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Enable ConfigMaps to store binary files as well as character files. #32432

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derekmahar opened this Issue Sep 10, 2016 · 70 comments

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@derekmahar
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derekmahar commented Sep 10, 2016

Is this a BUG REPORT or FEATURE REQUEST?

FEATURE REQUEST

Please enable ConfigMaps to store binary files as well as character files.

Kubernetes version (use kubectl version):

Client Version: version.Info{Major:"1", Minor:"3", GitVersion:"v1.3.6", GitCommit:"ae4550cc9c89a593bcda6678df201db1b208133b", GitTreeState:"clean", BuildDate:"2016-08-26T18:13:23Z", GoVersion:"go1.6.2", Compiler:"gc", Platform:"linux/amd64"}
Server Version: version.Info{Major:"1", Minor:"3", GitVersion:"v1.3.6+coreos.0", GitCommit:"f6f0055b8e503cbe5fb7b6f1a2ee37d0f160c1cd", GitTreeState:"clean", BuildDate:"2016-08-29T17:01:01Z", GoVersion:"go1.6.2", Compiler:"gc", Platform:"linux/amd64"}

Environment:

  • Cloud provider or hardware configuration: HP EliteOne 800 G1 AiO
  • OS (e.g. from /etc/os-release):
NAME="Ubuntu"
VERSION="16.04.1 LTS (Xenial Xerus)"
ID=ubuntu
ID_LIKE=debian
PRETTY_NAME="Ubuntu 16.04.1 LTS"
VERSION_ID="16.04"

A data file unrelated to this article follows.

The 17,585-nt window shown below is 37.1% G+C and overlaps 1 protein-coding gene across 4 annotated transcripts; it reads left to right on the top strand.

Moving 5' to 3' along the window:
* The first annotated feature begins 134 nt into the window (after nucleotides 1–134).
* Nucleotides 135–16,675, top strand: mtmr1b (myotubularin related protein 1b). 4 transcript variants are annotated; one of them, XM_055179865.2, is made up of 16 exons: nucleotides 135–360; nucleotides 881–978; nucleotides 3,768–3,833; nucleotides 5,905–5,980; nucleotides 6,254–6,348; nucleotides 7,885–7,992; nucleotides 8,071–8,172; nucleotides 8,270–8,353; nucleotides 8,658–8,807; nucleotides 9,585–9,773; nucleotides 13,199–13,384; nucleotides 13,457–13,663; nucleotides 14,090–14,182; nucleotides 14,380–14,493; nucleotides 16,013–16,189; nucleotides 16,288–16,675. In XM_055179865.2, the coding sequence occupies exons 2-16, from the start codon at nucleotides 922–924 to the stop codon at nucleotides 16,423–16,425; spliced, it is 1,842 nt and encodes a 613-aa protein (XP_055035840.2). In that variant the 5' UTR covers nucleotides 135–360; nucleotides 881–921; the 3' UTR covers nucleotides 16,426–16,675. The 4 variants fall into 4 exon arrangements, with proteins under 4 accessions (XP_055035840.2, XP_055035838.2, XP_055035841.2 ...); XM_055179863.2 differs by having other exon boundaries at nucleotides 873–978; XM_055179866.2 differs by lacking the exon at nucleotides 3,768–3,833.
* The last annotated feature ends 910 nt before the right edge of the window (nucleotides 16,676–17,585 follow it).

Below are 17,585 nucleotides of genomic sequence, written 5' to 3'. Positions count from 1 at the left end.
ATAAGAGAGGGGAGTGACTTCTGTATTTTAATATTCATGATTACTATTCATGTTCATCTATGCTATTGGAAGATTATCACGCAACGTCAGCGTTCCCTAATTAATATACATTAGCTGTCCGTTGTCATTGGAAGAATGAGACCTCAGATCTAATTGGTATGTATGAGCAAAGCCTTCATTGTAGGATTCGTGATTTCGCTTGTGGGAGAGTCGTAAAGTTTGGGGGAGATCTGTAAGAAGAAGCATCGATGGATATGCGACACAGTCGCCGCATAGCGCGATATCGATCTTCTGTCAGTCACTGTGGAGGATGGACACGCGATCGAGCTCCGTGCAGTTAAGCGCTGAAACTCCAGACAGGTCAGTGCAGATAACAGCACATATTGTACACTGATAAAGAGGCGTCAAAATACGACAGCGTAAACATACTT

HOME_URL="http://www.ubuntu.com/"
SUPPORT_URL="http://help.ubuntu.com/"
BUG_REPORT_URL="http://bugs.launchpad.net/ubuntu/"
UBUNTU_CODENAME=xenial
  • Kernel (e.g. uname -a) (kubectl client): Linux derek-HP-EliteOne-800-G1-AiO 4.4.0-36-generic #55-Ubuntu SMP Thu Aug 11 18:01:55 UTC 2016 x86_64 x86_64 x86_64 GNU/Linux
  • Target environment is a three node Vagrant (VirtualBox) cluster running CoreOS 1164.1.0.

What happened?

After creating a ConfigMap from a directory containing a binary Java keystore file, command kubctl describe configmap reported a size for the binary file that was larger than the original file:

derek@derek-HP-EliteOne-800-G1-AiO~:$ kubectl describe configmap platinum-fix-brvm-config
Name:       platinum-fix-brvm-config
Namespace:  default
Labels:     <none>
Annotations:    <none>

Data
====
brvm-fix44.xml: 334363 bytes
keystore.jks:   2266 bytes
settings.txt:   910 bytes
derek@derek-HP-EliteOne-800-G1-AiO~:$ ls -l keystore.jks 
-rw-rw-r-- 1 derek derek 1326 Sep  9 17:52 keystore.jks

When run inside a container having a mounted volume created from the ConfigMap, command ls --format=long --dereference keystore.jks also reported a file size larger than the original:

-rw-r--r--. 1 root root 2266 Sep 10 00:58 keystore.jks

A Java application in the container that attempted to read keystore.jks reported an exception claiming that the file was invalid.

What did you expect to happen?

  • Kubernetes reports the size of the binary file in the ConfigMap as the same as the original file.
  • Kubernetes container log reports the size of the binary file in the ConfigMap as the same as the original file.
  • Java application successfully reads binary file keystore.jks.
  • Result of command file keystore.jks should be keystore.jks: Java KeyStore.